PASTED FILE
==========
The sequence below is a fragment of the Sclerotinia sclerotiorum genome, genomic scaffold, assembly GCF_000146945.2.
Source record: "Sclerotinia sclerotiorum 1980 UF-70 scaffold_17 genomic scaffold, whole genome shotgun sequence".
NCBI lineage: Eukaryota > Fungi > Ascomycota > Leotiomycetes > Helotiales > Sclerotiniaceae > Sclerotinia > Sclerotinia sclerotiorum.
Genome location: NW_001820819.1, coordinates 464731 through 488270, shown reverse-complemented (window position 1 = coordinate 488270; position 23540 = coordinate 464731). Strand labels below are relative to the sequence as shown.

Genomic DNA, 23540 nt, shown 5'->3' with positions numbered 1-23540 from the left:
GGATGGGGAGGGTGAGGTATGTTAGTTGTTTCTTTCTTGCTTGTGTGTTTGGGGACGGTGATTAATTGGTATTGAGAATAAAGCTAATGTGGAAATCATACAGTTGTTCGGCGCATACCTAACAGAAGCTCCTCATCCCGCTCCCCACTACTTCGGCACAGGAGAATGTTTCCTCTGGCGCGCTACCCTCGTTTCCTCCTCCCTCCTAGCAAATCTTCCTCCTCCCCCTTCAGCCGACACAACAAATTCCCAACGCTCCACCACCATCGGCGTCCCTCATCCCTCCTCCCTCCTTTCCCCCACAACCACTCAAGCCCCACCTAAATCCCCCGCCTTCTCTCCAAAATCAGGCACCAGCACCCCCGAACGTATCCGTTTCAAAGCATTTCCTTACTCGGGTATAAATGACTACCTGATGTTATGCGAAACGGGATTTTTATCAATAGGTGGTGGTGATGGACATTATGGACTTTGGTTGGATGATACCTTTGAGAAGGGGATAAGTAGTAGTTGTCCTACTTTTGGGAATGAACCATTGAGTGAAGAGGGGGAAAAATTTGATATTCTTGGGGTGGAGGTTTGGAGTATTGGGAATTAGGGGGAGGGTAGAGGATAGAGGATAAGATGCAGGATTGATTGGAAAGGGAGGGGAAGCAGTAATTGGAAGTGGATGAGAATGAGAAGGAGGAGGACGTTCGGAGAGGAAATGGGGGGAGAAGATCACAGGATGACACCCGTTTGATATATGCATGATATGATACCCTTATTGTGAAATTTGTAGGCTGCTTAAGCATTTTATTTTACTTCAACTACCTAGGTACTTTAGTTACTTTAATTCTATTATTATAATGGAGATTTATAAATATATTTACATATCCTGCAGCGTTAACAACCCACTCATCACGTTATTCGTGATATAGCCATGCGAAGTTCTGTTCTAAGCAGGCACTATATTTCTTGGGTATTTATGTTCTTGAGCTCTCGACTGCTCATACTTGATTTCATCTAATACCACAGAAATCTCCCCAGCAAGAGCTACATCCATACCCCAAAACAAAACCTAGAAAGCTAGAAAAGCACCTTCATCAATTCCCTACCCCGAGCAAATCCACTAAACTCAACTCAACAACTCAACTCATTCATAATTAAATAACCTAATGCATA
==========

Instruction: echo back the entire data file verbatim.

The sequence below is a fragment of the Sclerotinia sclerotiorum genome, genomic scaffold, assembly GCF_000146945.2.
Source record: "Sclerotinia sclerotiorum 1980 UF-70 scaffold_17 genomic scaffold, whole genome shotgun sequence".
NCBI lineage: Eukaryota > Fungi > Ascomycota > Leotiomycetes > Helotiales > Sclerotiniaceae > Sclerotinia > Sclerotinia sclerotiorum.
Genome location: NW_001820819.1, coordinates 464731 through 488270, shown reverse-complemented (window position 1 = coordinate 488270; position 23540 = coordinate 464731). Strand labels below are relative to the sequence as shown.

Genomic DNA, 23540 nt, shown 5'->3' with positions numbered 1-23540 from the left:
GGATGGGGAGGGTGAGGTATGTTAGTTGTTTCTTTCTTGCTTGTGTGTTTGGGGACGGTGATTAATTGGTATTGAGAATAAAGCTAATGTGGAAATCATACAGTTGTTCGGCGCATACCTAACAGAAGCTCCTCATCCCGCTCCCCACTACTTCGGCACAGGAGAATGTTTCCTCTGGCGCGCTACCCTCGTTTCCTCCTCCCTCCTAGCAAATCTTCCTCCTCCCCCTTCAGCCGACACAACAAATTCCCAACGCTCCACCACCATCGGCGTCCCTCATCCCTCCTCCCTCCTTTCCCCCACAACCACTCAAGCCCCACCTAAATCCCCCGCCTTCTCTCCAAAATCAGGCACCAGCACCCCCGAACGTATCCGTTTCAAAGCATTTCCTTACTCGGGTATAAATGACTACCTGATGTTATGCGAAACGGGATTTTTATCAATAGGTGGTGGTGATGGACATTATGGACTTTGGTTGGATGATACCTTTGAGAAGGGGATAAGTAGTAGTTGTCCTACTTTTGGGAATGAACCATTGAGTGAAGAGGGGGAAAAATTTGATATTCTTGGGGTGGAGGTTTGGAGTATTGGGAATTAGGGGGAGGGTAGAGGATAGAGGATAAGATGCAGGATTGATTGGAAAGGGAGGGGAAGCAGTAATTGGAAGTGGATGAGAATGAGAAGGAGGAGGACGTTCGGAGAGGAAATGGGGGGAGAAGATCACAGGATGACACCCGTTTGATATATGCATGATATGATACCCTTATTGTGAAATTTGTAGGCTGCTTAAGCATTTTATTTTACTTCAACTACCTAGGTACTTTAGTTACTTTAATTCTATTATTATAATGGAGATTTATAAATATATTTACATATCCTGCAGCGTTAACAACCCACTCATCACGTTATTCGTGATATAGCCATGCGAAGTTCTGTTCTAAGCAGGCACTATATTTCTTGGGTATTTATGTTCTTGAGCTCTCGACTGCTCATACTTGATTTCATCTAATACCACAGAAATCTCCCCAGCAAGAGCTACATCCATACCCCAAAACAAAACCTAGAAAGCTAGAAAAGCACCTTCATCAATTCCCTACCCCGAGCAAATCCACTAAACTCAACTCAACAACTCAACTCATTCATAATTAAATAACCTAATGCATA